Many people remove peels out of habit or preference, but some evidence suggests you may want to keep them on. Some situations may require the removal of the peel, but in most instances, peels are nutritious and beneficial. Still, you will need to weigh the pros and cons of eating or not eating a peel to make the best decision for yourself.
Reasons To Leave the Peels On
1. Nutritional Value
The primary reason to leave peels on and eat them is because of the nutritional value they offer. Not all peels provide dietary benefits, and some may not provide as much as others. For example, compared to a peeled apple, a raw, unpeeled apple has more vitamins A (142%), C (115%), and K (332%). Also, eating the peel provides 19% more potassium and 20% more calcium.
2. Sense of Fullness
Consuming unpeeled fruit and vegetables can also help curb your appetite, making you feel fuller longer. Researchers believe peels can affect hunger and fullness because of the high fiber content. Some studies suggest fresh fruits and vegetables have up to one-third more fiber before peeling.
Fiber may also make people feel fuller longer because it physically stretches the stomach and slows how quickly it empties. Also, it influences the rate that fullness hormones get released into the body.
Finally, the type of fiber makes a difference. Fruits and veggies contain viscous fiber, which is better at reducing appetite.
3. Disease Prevention
It is common knowledge that fruits and vegetables contain high levels of antioxidants. The beneficial plant compounds can reduce the risks of several diseases because they fight free radicals. According to research, some antioxidants found in fruits and veggies show a link to reduced risk of neurological disorders. Also, other research specifies that the highest concentration of antioxidants is often found in the outer layer of the food.
Reasons To Remove the Peels
1. Inedible or Difficult To Manage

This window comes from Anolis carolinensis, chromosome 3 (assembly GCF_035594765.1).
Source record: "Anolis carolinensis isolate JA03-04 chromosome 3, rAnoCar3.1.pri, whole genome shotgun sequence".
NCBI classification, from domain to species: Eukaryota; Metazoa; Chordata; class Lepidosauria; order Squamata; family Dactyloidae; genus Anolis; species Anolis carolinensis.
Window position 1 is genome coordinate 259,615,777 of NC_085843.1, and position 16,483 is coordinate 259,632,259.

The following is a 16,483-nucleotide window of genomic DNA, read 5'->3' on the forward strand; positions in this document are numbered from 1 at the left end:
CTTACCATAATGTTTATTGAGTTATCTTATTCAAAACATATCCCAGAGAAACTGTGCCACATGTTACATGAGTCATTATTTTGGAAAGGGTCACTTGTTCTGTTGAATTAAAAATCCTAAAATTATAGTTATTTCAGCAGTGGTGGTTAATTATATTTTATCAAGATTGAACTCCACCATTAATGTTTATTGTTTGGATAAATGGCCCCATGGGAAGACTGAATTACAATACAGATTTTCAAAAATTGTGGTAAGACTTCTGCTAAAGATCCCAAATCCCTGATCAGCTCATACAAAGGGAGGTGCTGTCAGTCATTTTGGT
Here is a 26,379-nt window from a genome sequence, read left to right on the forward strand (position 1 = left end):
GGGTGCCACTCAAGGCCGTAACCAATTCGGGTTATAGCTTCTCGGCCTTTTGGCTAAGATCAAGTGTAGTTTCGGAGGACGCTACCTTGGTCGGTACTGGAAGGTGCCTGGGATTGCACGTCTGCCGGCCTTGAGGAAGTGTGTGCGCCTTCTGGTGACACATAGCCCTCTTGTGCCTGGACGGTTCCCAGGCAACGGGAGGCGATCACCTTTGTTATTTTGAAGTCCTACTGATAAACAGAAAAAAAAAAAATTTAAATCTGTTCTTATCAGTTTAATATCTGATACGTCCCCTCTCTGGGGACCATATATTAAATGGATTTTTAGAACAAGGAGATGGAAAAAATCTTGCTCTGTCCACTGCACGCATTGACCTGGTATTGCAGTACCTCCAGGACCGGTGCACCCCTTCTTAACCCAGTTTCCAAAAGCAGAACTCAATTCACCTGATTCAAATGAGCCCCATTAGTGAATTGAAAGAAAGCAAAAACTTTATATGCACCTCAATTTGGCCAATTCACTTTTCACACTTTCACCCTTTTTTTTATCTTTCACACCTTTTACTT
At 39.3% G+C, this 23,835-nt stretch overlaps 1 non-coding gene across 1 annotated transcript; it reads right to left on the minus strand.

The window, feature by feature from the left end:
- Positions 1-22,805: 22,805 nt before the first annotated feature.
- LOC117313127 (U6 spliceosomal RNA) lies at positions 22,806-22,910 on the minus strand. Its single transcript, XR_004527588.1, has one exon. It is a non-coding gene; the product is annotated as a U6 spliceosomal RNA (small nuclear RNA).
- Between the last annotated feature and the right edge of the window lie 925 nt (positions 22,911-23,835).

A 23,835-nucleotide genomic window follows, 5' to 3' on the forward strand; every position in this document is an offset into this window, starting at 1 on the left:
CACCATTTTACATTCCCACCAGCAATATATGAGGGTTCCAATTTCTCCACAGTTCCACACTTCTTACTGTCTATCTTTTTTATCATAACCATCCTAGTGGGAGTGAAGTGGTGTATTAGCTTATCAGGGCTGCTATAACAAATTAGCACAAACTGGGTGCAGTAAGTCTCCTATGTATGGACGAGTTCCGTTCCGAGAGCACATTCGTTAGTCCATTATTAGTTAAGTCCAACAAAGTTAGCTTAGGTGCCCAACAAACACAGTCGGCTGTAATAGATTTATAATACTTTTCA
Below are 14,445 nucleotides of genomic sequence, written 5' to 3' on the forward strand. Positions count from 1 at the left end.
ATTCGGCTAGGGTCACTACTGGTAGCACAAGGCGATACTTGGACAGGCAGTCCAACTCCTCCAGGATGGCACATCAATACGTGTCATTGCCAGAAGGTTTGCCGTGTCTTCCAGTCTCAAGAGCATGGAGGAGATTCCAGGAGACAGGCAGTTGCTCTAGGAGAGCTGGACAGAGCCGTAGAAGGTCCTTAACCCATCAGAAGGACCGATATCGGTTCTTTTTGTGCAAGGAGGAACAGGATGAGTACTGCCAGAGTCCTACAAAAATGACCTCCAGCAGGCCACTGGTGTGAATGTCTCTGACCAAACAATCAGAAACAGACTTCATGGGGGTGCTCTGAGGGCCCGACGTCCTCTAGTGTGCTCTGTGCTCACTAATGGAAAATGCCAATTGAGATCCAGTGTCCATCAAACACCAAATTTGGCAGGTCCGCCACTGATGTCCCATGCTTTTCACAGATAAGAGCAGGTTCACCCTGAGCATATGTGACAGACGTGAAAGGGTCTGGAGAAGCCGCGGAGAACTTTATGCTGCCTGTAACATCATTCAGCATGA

You cannot eat all peels; avocado and honeydew peels are inedible. Also, some fruit and vegetable peels are too difficult to digest or even chew; for example, pineapple, onion, and melon peels are best removed.
Other peels are edible but not appetizing. While some people eat these peels cooked, most prefer to avoid them. Citrus fruits also have edible peels, but they are typically bitter, so best consumed as zest or not at all.
Finally, some fruits and veggies have edible peels, but the peels are difficult to clean. Many fruits or veggies have a layer of wax that is hard to remove, so it is best to discard the peels.
The best reason to avoid eating peels is contaminants, primarily pesticides. Many people assume purchasing organic fruits and vegetables is a way to avoid pesticide exposure, but it is present regardless of the farming technique.
The government heavily regulates pesticide levels of food, which means you are likely safe eating peels of fruits and veggies. Still, some people would rather limit their exposure to pesticides, which may mean peeling all fruits and veggies regardless of nutrient benefit.
Most peels are nutritionally beneficial, but that may not be enough to convince to eat them. Some people have a legitimate fear of contaminants. Talk to a doctor or dietician about what is best for you.